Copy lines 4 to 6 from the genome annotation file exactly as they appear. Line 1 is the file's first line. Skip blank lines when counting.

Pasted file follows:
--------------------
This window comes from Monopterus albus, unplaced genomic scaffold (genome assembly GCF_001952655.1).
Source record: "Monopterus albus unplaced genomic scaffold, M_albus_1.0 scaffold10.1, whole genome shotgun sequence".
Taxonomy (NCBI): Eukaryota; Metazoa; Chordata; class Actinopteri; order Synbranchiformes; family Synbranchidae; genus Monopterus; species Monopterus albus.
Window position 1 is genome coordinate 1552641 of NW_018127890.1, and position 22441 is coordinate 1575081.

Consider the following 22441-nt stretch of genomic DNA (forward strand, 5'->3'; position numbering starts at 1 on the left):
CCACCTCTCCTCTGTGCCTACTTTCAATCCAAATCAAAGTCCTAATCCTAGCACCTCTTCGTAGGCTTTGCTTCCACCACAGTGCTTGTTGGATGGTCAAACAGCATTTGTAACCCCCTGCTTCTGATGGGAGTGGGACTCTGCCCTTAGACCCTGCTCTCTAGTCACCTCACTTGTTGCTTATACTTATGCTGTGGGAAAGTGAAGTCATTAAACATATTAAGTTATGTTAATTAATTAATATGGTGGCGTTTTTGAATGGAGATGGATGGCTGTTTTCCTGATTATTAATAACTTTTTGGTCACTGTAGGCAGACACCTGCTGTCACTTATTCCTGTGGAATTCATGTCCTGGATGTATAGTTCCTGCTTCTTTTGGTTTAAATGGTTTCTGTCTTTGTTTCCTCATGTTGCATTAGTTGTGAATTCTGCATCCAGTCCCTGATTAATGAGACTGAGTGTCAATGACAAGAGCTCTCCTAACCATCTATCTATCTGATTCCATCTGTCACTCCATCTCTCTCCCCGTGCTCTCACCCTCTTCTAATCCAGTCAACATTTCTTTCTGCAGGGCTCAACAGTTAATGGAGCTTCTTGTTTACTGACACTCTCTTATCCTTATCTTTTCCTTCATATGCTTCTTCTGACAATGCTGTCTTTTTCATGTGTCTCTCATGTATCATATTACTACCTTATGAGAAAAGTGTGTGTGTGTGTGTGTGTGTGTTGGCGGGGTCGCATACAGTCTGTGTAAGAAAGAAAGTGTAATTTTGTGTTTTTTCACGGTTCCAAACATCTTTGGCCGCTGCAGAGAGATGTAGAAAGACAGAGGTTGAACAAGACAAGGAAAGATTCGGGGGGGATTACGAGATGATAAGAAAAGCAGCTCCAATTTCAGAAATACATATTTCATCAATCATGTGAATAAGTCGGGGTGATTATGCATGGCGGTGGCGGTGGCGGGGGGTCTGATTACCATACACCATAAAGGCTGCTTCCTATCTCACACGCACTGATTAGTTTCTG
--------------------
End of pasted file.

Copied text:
Window position 1 is genome coordinate 1552641 of NW_018127890.1, and position 22441 is coordinate 1575081.

Consider the following 22441-nt stretch of genomic DNA (forward strand, 5'->3'; position numbering starts at 1 on the left):
CCACCTCTCCTCTGTGCCTACTTTCAATCCAAATCAAAGTCCTAATCCTAGCACCTCTTCGTAGGCTTTGCTTCCACCACAGTGCTTGTTGGATGGTCAAACAGCATTTGTAACCCCCTGCTTCTGATGGGAGTGGGACTCTGCCCTTAGACCCTGCTCTCTAGTCACCTCACTTGTTGCTTATACTTATGCTGTGGGAAAGTGAAGTCATTAAACATATTAAGTTATGTTAATTAATTAATATGGTGGCGTTTTTGAATGGAGATGGATGGCTGTTTTCCTGATTATTAATAACTTTTTGGTCACTGTAGGCAGACACCTGCTGTCACTTATTCCTGTGGAATTCATGTCCTGGATGTATAGTTCCTGCTTCTTTTGGTTTAAATGGTTTCTGTCTTTGTTTCCTCATGTTGCATTAGTTGTGAATTCTGCATCCAGTCCCTGATTAATGAGACTGAGTGTCAATGACAAGAGCTCTCCTAACCATCTATCTATCTGATTCCATCTGTCACTCCATCTCTCTCCCCGTGCTCTCACCCTCTTCTAATCCAGTCAACATTTCTTTCTGCAGGGCTCAACAGTTAATGGAGCTTCTTGTTTACTGACACTCTCTTATCCTTATCTTTTCCTTCATATGCTTCTTCTGACAATGCTGTCTTTTTCATGTGTCTCTCATGTATCATATTACTACCTTATGAGAAAAGTGTGTGTGTGTGTGTGTGTGTGTTGGCGGGGTCGCATACAGTCTGTGTAAGAAAGAAAGTGTAATTTTGTGTTTTTTCACGGTTCCAAACATCTTTGGCCGCTGCAGAGAGATGTAGAAAGACAGAGGTTGAACAAGACAAGGAAAGATTCGGGGGGGATTACGAGATGATAAGAAAAGCAGCTCCAATTTCAGAAATACATATTTCATCAATCATGTGAATAAGTCGGGGTGATTATGCATGGCGGTGGCGGTGGCGGGGGGTCTGATTACCATACACCATAAAGGCTGCTTCCTATCTCACACGCACTGATTAGTTTCTG